© 2024 Boise State Public Radio
NPR in Idaho
Play Live Radio
Next Up:
0:00 0:00
Available On Air Stations

On The Monday, September 10, 2018 Edition Of Idaho Matters

  • Refugee settlement reductions lead to employment gaps in the Treasure Valley.
  • Boise State Public Radio's Frankie Barnhill previews the new season of Wanna Know Idaho.
  • Boise blacksmith finds beauty in metal.
  • Metro Community Services will raffle off a tiny home to benefit Idahoans in need.

- Federal immigration policies have slowed the flow of refugees to the United States for resettlement. The Treasure Valley has a history of being a welcoming community to refugees, but this contraction in resettlement numbers has created a worker shortagefor some industries in the Gem State. Idaho Matters will talk with Megan Schwab of the International Rescue Committee in Boiseand an official from the agricultural sector who is seeing the labor shortages as a result of these policies.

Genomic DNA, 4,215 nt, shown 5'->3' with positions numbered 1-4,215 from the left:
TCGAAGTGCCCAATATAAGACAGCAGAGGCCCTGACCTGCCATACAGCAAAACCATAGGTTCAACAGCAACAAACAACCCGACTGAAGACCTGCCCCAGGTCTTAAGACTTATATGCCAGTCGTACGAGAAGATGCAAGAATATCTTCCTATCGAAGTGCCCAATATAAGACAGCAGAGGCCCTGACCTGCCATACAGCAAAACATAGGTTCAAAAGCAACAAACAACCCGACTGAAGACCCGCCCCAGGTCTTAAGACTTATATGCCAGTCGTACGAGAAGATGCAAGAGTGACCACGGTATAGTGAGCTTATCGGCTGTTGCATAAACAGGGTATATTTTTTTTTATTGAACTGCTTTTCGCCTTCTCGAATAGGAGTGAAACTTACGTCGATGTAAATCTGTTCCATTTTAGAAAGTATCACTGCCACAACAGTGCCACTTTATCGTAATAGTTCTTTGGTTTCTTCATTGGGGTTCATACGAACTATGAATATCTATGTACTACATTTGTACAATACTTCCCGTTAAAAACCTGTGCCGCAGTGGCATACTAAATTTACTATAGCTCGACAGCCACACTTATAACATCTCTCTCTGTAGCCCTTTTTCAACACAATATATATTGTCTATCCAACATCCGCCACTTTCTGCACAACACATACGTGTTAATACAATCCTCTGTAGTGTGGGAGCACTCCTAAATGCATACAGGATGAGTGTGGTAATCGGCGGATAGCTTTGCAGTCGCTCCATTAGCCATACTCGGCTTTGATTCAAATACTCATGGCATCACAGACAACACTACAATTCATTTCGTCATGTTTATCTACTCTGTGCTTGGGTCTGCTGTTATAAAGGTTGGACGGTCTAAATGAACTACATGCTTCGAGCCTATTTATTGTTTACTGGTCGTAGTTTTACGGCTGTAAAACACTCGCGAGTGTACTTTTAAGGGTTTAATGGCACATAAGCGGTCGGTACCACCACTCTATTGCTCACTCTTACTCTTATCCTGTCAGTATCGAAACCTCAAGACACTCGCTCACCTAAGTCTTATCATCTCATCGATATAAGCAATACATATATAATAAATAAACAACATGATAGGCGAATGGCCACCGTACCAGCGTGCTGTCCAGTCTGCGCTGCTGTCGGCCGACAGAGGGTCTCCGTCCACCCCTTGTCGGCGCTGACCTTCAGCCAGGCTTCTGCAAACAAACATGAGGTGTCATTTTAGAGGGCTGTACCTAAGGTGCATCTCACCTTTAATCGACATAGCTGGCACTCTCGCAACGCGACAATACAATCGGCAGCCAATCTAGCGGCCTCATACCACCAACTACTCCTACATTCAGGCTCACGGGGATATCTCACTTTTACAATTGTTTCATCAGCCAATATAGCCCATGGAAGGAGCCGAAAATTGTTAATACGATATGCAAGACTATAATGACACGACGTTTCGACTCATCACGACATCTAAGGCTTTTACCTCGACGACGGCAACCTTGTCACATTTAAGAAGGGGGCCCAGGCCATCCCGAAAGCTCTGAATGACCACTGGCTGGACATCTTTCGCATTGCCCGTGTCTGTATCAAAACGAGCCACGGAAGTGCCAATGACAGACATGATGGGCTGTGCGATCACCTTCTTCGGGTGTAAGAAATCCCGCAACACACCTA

- Wanna Know Idahobegins its second season, answering the un-Google-able questions you have about the Gem State. What's that red stuff planes drop on wildfires? Why are there so many Abe Lincoln statues in Boise? What would happen if the F-35 program came to Boise? Listeners are encouraged to submit questions and the Wanna Know Idaho team will get answers from the experts. Boise State Public Radio's Frankie Barnhill joins Idaho Matters to preview the upcoming season of the podcast.

- Susan Madacsi uses her blacksmithing skills to create stunning sculptures from glass and metal. Her work can be found in homes and businesses from Kowloon Bay, Hong Kong to Canyon County, Idaho. Madacsi joins Idaho Matters on Monday to describe her creative process.

- Earlier this year we learned about a unique raffle to benefit older and disabled Idahoans; Metro Community Services is selling tickets to raffle off a tiny home built by students from COSSARegional Technology and Education Center in Wilder. We'll get an update on the drawing with Metro's Matt Jones.

Stay Connected

You make stories like this possible.

The biggest portion of Boise State Public Radio's funding comes from readers like you who value fact-based journalism and trustworthy information.

Your donation today helps make our local reporting free for our entire community.